Throughout the Third World and the formerly communist countries, neighborhoods buzz with hard work and ingenuity. Streetside cottage industries have sprung up everywhere, manufacturing anything from footwear to imitation Cartier watches. There are workshops that build and rebuild machinery, cars, even buses. In many countries, unauthorized buses, jitneys, and taxis account for most public transportation. Often, vendors from the shantytowns supply most of the food available in the market, from carts on the street or from stalls in buildings they built themselves. The new urban poor have created entire industries and neighborhoods that have to operate on clandestine connections to electricity and water.
Such "extralegality" is often perceived as a "marginal" issue. In fact, it is legality that is marginal; extralegality has become the norm. When international agencies jet their consultants to the gleaming glass towers of the elegant quadrants of town to meet with the local "private sector," they’re talking to only a fraction of the entrepreneurial world. The emerging economic powers of the developing world are the garbage collectors, the appliance manufacturers, and the illegal construction companies in the streets far below.
In spite of their obvious poverty, even those who live under the most grossly unequal regimes possess far more than anybody has ever understood. These possessions, however, are not represented in such a way as to produce additional value. When you step out the door of the Nile Hilton, what you are leaving behind is not the high-technology world of fax machines, ice makers, television, and antibiotics. The people of Cairo have access to all those things. What you are really leaving behind is the world of legally enforceable transactions on property rights. In Cairo and similar cities, mortgages and accountable addresses are unavailable even to people who would probably strike you as quite rich.
Outside Cairo, some of the poorest of the poor live in a district of old tombs, called the City of the Dead. But almost all of Cairo is a city of the dead -- of dead capital, of assets that cannot be used to their fullest. The institutions that give life to capital -- that allow one to secure the interests of third parties with work and assets -- do not exist here.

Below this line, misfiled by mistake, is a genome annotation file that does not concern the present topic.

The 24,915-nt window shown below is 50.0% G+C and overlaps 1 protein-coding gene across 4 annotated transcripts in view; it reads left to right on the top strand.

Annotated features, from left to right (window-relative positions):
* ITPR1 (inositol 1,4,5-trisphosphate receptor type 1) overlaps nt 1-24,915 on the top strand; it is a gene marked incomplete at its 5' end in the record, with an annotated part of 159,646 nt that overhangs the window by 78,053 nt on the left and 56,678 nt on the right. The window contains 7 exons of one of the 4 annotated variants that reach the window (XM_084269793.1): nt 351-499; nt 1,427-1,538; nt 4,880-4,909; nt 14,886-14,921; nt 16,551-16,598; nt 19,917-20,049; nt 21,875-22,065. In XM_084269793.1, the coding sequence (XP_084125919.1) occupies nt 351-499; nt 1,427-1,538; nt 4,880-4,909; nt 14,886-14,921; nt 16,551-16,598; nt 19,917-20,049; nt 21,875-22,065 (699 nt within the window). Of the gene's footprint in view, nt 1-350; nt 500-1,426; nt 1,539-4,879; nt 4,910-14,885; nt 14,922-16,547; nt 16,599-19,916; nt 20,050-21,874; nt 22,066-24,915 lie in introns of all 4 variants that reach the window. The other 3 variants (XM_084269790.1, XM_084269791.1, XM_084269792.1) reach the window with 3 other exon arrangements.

To understand how this is possible, one must look to 19th-century America. The United States inherited from Britain not only its fantastically complex land law but also a mess of overlapping land grants. The same acre might belong to one man who had received it as part of a vast land grant from the British Crown, to another who claimed to have bought it from an Indian tribe, and to a third who had accepted it in place of salary from a state legislature -- and none of the three might ever have actually laid eyes on it. Meanwhile, the country was filling up with immigrants, who settled boundaries, ploughed fields, built homes, transferred land, and established credit long before governments conferred on them any right to engage in these acts.
Those pioneers believed that if they occupied land and improved it with houses and farms, it was theirs. State and federal governments believed otherwise, and sent troops to burn farms and destroy buildings. When the soldiers left, the settlers rebuilt and returned to scratching out a living. That past is the Third World’s present.
Initially, colonists in British North America attempted to apply the doctrines of English property law. But most colonists comprehended few of the technicalities of English law; many did not know or care to know the differences between legal writs, law, and equity, or other subtleties. More importantly, the common law of property was often ill-suited to deal with the problems that confronted the colonists. A superabundance of land presented the first settlers with opportunities unimaginable in the Europe they had left. Not all of this land was fertile, well-drained, or within easy reach of meadows to supply hay for the settlers’ cattle and horses. In their search for suitable land, the colonists often moved at whim, laying out boundaries, cultivating fields, building houses -- and then abandoning it all to move on to more fertile territory.